Has your company ever calculated and used these key metrics?  If so, please comment below and share your experiences.

 

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Using Email to Increase Purchase Funnel Conversion

remarketing email exampleWith the growth of social media, mobile and other modern marketing techniques, there are many that claim email marketing is dying.  According to a 2013 Compete Survey, approximately 46% of people receive 10+ emails from retailers in a typical week.  Approximately 20% receive 30+ emails.   Most people, especially online shoppers, use email on a daily basis.  Because consumers need to proactively subscribe to email in order to receive them, this information is often taken more seriously. Although social media is a powerful tool, it is most often used to attract consumers to a brand, whereas email allows for a more personal connection.  Sending the right email at the right time can improve your sales dramatically.  Below is a list of 3 email marketing tactics to consider for improved funnel conversions:

#1:  Building Quality Prospects

Depending on how complex your product or service, you may need to educate prospective buyers on the problem before they buy.  An educational email series can be a great way to push consumers through the stages from acknowledging the pain through to their selection of you as the best product or solution.  Educating prospects through a series of emails (good benchmark is 6-10 emails over course of a month) is a great way to spoon-feed the content, build creditability and slowly bring consumers to the point of purchase.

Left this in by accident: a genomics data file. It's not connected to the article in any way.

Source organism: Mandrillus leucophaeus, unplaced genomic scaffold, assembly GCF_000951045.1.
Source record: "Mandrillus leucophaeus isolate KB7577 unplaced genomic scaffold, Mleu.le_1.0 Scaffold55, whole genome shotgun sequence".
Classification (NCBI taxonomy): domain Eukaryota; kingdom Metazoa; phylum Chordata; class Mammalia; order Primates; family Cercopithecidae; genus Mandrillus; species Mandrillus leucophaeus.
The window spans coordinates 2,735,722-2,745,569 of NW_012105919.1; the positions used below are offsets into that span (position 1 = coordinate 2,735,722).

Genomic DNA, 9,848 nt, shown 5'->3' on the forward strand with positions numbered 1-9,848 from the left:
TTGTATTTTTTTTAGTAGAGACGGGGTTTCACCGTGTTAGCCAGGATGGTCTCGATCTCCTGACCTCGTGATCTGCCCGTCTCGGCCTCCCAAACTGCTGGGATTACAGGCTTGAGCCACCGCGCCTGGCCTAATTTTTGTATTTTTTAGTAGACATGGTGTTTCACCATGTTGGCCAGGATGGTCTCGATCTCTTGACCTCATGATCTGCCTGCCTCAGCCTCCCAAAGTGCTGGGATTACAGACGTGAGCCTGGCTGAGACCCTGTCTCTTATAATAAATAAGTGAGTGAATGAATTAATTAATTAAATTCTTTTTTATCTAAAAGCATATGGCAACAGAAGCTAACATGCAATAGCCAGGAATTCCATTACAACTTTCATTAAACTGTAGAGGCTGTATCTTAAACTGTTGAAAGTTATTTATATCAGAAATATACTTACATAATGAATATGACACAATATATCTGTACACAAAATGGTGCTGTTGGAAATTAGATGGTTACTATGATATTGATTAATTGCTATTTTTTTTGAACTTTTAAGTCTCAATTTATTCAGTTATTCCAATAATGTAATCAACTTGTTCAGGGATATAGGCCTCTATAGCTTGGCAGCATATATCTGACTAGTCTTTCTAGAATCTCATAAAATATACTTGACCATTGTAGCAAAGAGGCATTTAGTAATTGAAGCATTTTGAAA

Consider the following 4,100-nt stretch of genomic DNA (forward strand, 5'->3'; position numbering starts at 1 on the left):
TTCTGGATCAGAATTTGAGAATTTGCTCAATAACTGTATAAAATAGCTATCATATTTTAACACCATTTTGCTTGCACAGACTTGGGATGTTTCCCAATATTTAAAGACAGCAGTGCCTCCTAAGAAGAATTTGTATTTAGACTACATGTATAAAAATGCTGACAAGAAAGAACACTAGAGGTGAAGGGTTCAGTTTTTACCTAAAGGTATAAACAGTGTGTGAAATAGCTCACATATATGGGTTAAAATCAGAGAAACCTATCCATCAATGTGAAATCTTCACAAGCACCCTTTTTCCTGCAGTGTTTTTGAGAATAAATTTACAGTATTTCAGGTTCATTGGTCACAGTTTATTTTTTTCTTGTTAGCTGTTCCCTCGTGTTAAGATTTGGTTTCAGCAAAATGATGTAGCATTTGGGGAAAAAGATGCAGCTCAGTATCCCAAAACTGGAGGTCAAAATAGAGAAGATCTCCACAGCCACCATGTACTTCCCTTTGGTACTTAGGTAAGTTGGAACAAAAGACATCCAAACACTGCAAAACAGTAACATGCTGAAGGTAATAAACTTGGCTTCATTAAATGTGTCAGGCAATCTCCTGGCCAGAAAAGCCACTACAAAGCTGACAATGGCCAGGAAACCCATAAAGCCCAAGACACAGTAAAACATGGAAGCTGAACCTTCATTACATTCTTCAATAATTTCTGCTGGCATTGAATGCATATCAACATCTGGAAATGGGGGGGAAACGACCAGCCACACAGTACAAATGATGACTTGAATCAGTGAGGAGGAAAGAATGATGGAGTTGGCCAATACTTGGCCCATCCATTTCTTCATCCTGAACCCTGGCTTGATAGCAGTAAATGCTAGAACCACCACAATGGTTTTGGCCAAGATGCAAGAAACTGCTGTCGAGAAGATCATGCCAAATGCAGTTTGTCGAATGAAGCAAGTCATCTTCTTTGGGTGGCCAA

#2 Converting Window Shoppers

Many prospects will visit a website and search around to learn more about the services or products offered.  Unfortunately many prospective visitors abandon their search and never come back.  For the retail category, Forrester Research estimates that 87% of consumers abandon their carts, and 70% abandon just before check-out.  If a company can collect email information for these visitors, there is an opportunity to send follow up email information to drive a repeat visit (and conversion).

A great example of this is by Ebates, a website that consolidates coupons, promo codes and cash back deals.  If you are logged in, click on any of the available offers and then abandon the website – you will be pushed an email within 24 hours with all the current available deals for that retailer, as well as all the current deals for similar retailers.  It’s a great example of how to push a prospective shopper back to the website by either offering them a reminder to come back, a selection of all deals for latest search, as well as other retailers or offers that might be more relevant.

#3 Trouble in The Funnel